25 May. North Korea, (night)
According to military files, crewmen of an F-94 jet interceptor reported the following encounter in the night sky over the front:
".. .we saw a brilliant object above and in front of us and asked Bromide [the ground controller] if we could investigate. With his permission we made our first pass from north to south within 600 feet, then a succession of passes from cardinal compass points ranging to within 50 feet, but, because of the brilliancy of the light, we could discern no outline. On our last pass my Radar Observer looked back and said he thought he saw an object on our tail. I did not give much credence to his observation until Bromide called and said he painted an object on my tail. I then requested Bromide to vector me for an interception on this new unknown.(At this time the object was still in sight.) When I received my first vector I was south of the brilliant object and started a starboard turn to the intercept vector for the new unidentified. On a northeasterly heading my R/O gave me a lock-on, overtaking 50 knots, range 7,000 yards, nearly dead ahead and slightly above. When I closed to 6,000 yards, the object started to pull away and I threw the afterburner in (airspeed at this time was 250 knots). In a gradual climb and still with the object nearly centered on the scope, the range increased at a steady rate from 6,000 yards to approximately 26,000 yards in 12-15 seconds. At that range we broke lock. No evasive action was observed and no exhaust patterns such as might be expected."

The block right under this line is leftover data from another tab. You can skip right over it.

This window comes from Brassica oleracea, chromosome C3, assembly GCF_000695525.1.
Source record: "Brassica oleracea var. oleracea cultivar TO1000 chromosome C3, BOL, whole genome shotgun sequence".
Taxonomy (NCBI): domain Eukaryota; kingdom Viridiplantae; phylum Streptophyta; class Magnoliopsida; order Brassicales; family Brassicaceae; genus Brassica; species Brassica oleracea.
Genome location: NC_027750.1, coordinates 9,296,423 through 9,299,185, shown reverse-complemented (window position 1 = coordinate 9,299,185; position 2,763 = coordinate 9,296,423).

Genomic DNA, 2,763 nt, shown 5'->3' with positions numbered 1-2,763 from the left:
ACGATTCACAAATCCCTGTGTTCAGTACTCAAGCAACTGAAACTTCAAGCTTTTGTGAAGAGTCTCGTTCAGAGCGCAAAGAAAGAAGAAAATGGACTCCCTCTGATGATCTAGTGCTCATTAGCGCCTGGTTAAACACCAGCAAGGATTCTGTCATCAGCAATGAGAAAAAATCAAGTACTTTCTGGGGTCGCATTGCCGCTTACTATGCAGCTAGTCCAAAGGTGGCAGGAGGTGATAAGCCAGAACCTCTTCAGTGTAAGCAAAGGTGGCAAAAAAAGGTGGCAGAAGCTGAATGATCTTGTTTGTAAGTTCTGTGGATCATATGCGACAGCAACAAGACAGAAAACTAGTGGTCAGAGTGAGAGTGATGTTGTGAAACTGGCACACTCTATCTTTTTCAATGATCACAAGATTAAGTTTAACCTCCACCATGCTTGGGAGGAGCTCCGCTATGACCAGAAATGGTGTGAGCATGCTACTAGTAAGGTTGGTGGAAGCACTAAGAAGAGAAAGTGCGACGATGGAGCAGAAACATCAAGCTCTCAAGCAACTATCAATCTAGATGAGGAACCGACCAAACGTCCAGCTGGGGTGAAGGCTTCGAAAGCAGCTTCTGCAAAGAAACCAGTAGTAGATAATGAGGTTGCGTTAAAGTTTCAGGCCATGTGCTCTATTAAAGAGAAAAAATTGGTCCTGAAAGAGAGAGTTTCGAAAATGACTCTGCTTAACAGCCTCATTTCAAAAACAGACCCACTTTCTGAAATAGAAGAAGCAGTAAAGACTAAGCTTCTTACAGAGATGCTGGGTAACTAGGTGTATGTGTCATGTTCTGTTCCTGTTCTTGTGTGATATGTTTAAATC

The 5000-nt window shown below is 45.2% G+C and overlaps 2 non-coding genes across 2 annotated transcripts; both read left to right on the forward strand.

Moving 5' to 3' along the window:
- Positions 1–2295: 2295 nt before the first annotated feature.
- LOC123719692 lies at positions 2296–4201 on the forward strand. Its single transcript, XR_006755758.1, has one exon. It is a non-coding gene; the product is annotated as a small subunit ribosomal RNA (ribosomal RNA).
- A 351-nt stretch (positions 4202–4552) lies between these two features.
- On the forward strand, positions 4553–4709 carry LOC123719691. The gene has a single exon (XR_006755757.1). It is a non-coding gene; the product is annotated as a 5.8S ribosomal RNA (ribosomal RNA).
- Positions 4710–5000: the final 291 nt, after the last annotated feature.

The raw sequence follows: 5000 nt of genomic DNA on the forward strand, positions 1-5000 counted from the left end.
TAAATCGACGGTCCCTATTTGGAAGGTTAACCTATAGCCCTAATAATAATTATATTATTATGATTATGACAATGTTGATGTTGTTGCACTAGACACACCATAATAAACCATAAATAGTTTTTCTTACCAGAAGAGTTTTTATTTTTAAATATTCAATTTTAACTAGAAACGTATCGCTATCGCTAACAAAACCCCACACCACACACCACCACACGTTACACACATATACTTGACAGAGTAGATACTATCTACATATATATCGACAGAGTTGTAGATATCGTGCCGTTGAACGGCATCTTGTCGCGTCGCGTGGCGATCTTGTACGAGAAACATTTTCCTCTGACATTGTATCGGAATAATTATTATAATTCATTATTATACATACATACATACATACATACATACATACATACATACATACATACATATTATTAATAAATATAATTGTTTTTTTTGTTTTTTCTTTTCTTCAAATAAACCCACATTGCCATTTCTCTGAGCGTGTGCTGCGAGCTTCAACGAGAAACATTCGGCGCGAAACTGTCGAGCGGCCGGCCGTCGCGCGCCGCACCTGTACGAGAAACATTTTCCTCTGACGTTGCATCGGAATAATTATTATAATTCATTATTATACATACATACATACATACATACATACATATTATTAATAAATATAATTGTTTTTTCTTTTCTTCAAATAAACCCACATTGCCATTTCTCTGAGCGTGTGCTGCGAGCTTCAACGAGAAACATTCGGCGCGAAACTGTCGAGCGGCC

(xx.) Air Intelligence Information Report No.52-85. Air Force BLUE BOOK files.
After checking the data, General Banfill released this conclusion:
"The distance covered by the object is approximately 68,500 feet. Acceleration is 650ft/sec/sec,(or approximately 20 'G' acceleration, (which is much more than the human body can stand for more than a fraction of a second). The final velocity is found to be 9450 ft/sec, or approximately 5580 knots (6420 mph)
"The radar sets are checked before and after every mission, and in this case appeared to be working normally. Even if it were assumed that the operator's timing, or the APG-33 [the F-94's airborne radar] calibration were off as much as 50%, the speed is still above any known type of missile.
"No information has yet been received from the ground controller at Bromide [K-13] as to the returns plotted or the length of time that object was held in contact by the ground radar.
"The phenomenal acceleration reported leads to the belief that the APG-33 was not operating correctly at the time of contact, despite checks before and after the mission[!!!].
Signed: Charles Y. Banfill
Brigadier General, USAF
Deputy for Intelligence (xx.)